Massive Black Hole Discovered ‘Extremely Close’ To Earth

Astronomers using the International Gemini Observatory, operated by NSF’s NOIRLab, have discovered the closest-known black hole to Earth. This is the first unambiguous detection of a dormant stellar-mass black hole in the Milky Way. Its close proximity to Earth, a mere 1600 light-years away, offers an intriguing target of study to advance our understanding of the evolution of binary systems. /

Kay Smythe News and Commentary Writer
Font Size:

Research published Tuesday revealed the discovery of a massive stellar-mass black hole within our galaxy, meaning it’s “extremely close” to Earth.

Astronomers named the newly discovered black hole Gaia BH3, according to the study published in the journal Astronomy and Astrophysics. The beast is 33 times bigger than our sun and is located in the constellation Aquila, which means it’s the second-closest black hole to Earth.

“No one was expecting to find a high-mass black hole lurking nearby, undetected so far,” France’s National Centre for Scientific Research (CNRS), astronomer Pasquale Panuzzo said in a statement. “This is the kind of discovery you make once in your research life.”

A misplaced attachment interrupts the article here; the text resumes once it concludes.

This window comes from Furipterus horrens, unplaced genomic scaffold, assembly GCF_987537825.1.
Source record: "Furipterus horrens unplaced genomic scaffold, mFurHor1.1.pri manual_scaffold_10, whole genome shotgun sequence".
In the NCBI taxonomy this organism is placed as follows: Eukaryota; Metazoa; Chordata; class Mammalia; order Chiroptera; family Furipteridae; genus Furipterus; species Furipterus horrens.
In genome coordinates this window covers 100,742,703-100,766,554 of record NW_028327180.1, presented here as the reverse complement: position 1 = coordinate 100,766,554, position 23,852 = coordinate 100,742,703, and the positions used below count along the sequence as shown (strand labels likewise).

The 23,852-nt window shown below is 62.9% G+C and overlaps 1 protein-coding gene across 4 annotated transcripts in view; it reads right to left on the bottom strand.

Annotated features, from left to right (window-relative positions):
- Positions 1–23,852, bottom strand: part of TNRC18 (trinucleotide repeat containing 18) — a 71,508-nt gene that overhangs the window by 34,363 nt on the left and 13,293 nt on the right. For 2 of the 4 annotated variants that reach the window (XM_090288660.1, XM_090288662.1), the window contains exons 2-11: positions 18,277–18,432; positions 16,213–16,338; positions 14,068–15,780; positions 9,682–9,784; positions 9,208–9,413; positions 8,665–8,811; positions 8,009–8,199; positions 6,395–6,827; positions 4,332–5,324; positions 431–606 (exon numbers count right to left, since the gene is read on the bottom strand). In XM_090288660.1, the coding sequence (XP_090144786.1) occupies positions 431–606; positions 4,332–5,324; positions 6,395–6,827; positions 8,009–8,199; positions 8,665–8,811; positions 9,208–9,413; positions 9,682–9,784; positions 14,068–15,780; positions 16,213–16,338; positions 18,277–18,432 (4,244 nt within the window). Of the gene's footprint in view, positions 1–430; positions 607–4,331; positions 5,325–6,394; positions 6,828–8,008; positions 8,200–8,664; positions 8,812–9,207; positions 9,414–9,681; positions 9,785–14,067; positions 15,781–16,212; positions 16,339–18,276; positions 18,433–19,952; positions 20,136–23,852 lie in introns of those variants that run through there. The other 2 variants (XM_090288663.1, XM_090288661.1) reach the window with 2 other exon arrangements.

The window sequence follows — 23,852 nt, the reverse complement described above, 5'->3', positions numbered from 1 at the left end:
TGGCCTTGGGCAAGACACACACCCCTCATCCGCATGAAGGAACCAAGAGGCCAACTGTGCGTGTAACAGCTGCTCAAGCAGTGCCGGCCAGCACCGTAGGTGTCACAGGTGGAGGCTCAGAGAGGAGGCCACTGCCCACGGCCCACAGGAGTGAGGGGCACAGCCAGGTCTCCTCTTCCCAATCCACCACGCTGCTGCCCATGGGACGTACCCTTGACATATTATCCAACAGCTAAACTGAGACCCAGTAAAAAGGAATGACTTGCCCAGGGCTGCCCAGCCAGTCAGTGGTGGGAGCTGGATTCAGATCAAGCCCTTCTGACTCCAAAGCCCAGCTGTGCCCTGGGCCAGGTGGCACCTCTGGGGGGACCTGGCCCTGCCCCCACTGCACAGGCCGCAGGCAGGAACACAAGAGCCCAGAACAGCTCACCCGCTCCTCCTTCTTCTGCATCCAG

Black holes are thought to be created during the collapse of enormous stars, according to Live Science. There are two different types theorized by mankind: The stellar-mass and the supermassive black hole. The former is within a few times the size of our sun’s mass. Supermassive black holes are the stuff of nightmares and can be up to 50 billion times the size of the sun.

And no one really knows what happens once you get inside one of the behemoth cosmic monsters. (RELATED: Scientists Discover Black Hole Inside Quasar That ‘Eats Just Over A Sun Per Day’)

Gaia BH3 was uncovered after scientists at the European Space Agency (ESA) assessed the positions and movements of the 2 billionish stars within our Milky Way. One of these stars seemed to have a pretty significant wobble, which researchers concluded must be an invisible companion black hole. Observations were confirmed by the Very Large Telescope in Chile.

Understanding our cosmos is one of the most complex aspects of the human condition. We are born on a rock in the middle of a void, made up of what scientists call “dark matter.” But they, nor we, know what dark matter really is. We just know that we don’t know what most of space is made of. And I think that’s actually really cool.